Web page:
Meh.
Have i ever been in prison? No.

However, not dead yet.

Davoh said...

Beware of the 'approval' of Facebook.

Davoh said...

... and yep ..sometimes i invoke my 'parental' responses. Had no 'father'. My mother was very 'dis-approving'. No books in the house - apart from the ersatz 'fashion' magazines... every female should wear twinset and pearls .... even if they were fake plastic .. heh.

Leah Hewittsmith said...

i dont see it as childish at all, rather human tis all.

Leah Hewittsmith said...
This comment has been removed by a blog administrator.
Natalie d'Arbeloff said...

Davoh, as I said above replying to someone else, I wasn't really talking about getting approval. It simply struck me that the interactions one goes through in the processs of blogging, then waiting for comments, then replying to comments, reminds me of feelings I had as a child in interactions with my parents. The dynamic is what struck me, rather than whether responses were approval, or criticism, or indifference, or anything else.

Leah, I agree with you. But my observation wasn't about beng 'childish'nor was I branding everyone interacting on the internet as childish. I should have explained myself better. See above.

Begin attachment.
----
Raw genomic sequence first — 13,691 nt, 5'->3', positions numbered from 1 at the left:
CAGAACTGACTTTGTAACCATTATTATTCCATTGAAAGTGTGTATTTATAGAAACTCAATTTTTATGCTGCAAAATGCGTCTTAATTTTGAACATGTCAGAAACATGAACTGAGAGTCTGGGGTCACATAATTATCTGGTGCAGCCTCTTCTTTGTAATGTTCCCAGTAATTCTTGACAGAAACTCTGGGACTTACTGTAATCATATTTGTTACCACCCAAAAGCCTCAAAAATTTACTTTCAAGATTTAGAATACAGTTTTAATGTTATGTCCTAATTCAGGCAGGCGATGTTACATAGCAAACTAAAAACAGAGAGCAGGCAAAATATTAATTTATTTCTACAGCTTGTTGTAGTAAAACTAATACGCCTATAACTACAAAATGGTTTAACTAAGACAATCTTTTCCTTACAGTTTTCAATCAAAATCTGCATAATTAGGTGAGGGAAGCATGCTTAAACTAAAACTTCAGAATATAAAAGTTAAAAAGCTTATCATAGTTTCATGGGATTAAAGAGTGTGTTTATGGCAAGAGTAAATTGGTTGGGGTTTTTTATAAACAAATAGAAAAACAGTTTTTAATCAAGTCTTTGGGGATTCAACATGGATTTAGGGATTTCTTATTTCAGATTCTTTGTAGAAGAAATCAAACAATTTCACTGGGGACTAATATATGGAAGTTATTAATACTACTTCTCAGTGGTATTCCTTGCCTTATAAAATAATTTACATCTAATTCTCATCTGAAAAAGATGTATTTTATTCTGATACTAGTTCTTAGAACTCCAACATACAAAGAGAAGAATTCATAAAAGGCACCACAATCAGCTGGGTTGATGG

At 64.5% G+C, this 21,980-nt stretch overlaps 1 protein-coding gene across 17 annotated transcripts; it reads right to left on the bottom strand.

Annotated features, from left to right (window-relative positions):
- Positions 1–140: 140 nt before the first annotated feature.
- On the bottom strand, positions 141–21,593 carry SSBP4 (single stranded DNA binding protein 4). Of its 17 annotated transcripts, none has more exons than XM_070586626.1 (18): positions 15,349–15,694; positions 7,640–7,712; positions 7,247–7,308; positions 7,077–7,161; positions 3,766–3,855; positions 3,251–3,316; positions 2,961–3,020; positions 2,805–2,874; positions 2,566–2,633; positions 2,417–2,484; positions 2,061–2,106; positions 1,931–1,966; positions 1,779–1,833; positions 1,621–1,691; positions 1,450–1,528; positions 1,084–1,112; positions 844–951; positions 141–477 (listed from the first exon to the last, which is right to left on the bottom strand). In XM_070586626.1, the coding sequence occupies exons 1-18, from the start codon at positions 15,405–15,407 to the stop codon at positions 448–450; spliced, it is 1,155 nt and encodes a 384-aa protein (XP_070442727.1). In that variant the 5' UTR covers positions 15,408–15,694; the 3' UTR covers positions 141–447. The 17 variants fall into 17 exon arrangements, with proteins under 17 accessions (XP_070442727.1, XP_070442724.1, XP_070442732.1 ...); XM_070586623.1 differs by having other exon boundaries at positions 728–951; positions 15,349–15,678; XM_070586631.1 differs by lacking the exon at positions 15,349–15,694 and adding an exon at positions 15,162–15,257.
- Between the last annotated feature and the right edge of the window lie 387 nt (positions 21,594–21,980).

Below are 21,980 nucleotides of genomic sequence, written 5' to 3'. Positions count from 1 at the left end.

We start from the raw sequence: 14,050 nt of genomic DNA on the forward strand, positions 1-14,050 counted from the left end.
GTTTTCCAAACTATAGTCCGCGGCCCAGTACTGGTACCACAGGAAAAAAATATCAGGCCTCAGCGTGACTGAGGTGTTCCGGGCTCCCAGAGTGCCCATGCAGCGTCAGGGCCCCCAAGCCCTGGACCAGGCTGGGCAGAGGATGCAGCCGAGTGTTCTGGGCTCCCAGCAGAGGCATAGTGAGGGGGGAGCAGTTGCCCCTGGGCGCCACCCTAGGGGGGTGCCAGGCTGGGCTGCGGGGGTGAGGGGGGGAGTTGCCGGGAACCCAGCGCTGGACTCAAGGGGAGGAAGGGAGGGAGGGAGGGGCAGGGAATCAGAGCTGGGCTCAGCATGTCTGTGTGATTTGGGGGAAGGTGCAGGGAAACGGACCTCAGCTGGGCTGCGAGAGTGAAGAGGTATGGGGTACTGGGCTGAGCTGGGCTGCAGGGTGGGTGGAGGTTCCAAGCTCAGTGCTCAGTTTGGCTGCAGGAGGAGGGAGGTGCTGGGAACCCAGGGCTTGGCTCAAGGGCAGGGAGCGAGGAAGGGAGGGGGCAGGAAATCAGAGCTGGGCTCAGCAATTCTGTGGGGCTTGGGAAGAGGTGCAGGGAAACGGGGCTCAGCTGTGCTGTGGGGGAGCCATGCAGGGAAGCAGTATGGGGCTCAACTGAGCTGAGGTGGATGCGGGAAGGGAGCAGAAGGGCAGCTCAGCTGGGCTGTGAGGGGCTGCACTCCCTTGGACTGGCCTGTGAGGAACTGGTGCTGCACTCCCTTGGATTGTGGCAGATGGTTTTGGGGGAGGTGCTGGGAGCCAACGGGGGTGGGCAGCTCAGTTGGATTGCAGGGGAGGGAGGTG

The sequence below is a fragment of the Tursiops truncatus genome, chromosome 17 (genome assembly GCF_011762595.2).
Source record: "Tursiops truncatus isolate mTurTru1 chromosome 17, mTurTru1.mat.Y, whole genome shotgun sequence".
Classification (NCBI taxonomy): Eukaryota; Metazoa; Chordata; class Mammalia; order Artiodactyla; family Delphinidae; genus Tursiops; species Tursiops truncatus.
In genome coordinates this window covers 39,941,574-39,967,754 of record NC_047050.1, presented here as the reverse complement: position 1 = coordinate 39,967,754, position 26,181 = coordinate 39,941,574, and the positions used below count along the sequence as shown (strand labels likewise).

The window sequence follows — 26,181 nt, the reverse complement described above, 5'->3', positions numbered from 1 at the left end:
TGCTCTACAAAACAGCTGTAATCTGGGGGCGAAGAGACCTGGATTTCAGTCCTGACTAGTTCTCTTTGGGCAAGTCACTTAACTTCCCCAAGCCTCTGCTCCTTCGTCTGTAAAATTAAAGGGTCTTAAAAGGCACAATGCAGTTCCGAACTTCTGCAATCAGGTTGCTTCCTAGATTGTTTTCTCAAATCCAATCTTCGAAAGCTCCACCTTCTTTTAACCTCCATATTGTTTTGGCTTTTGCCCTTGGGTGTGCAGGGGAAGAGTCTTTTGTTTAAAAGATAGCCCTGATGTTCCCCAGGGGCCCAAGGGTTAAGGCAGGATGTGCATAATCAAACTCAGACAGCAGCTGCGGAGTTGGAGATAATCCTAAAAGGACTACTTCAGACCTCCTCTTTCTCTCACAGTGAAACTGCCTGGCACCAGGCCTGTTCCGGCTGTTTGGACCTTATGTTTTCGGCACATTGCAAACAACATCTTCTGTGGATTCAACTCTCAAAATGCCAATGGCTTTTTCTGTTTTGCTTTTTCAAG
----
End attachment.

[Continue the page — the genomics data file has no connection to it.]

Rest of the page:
Leah Hewittsmith said...

i guess i've never equated internet dynamics to a parent-child relationship, rather it appears as a giant bullentin board in the wilderness where man, woman, child go to self-express, and in doing so look for response or reaction, depending. Using "childish" wasn't used as a reproach; perhaps child-like would have been closer to your feeling. I Found your topic fascinating.

Natalie d'Arbeloff said...

Thanks Leah, I certainly concur with your wonderful image of a giant bulletin board in the wilderness! It inspires me to wonder what a giant collage would look like, taking bits of those bulletins at random here and there and assembling them on another giant board?

Hattie said...

Yeah. I never expect approval for anything creative I do. My parents were stingy with their praise, and most of the people I know tend to approve of things like how my kids have "turned out" and my cooking, ie the conventional ways a woman is approved of. Other things they are inclined to view as just activities that keep me busy. This has freed me in some ways to create what I please. If people like what I do, that's a bonus!

Hattie said...

Oh, I forgot the original question. Yes, The Internet makes it possible to be in touch with people who might understand what I do, unlike the people in my proximity.

Natalie d'Arbeloff said...

Hattie, I don't think approval is essential where one's creative life is concerned. But response, that's important. Intelligent criticism or attentive observation can be more useful and interesting than praise. Of course it's very nice when people like what we say or write or otherwise create, but I think what we all want deep down, is response that engages with us. That's the child/parent rapport I meant: a child constantly praised by his/her parents is not necessarily better off than one who's constantly criticised. To be recognised for who one is, as an individual, that's often what the child doesn't get from parents.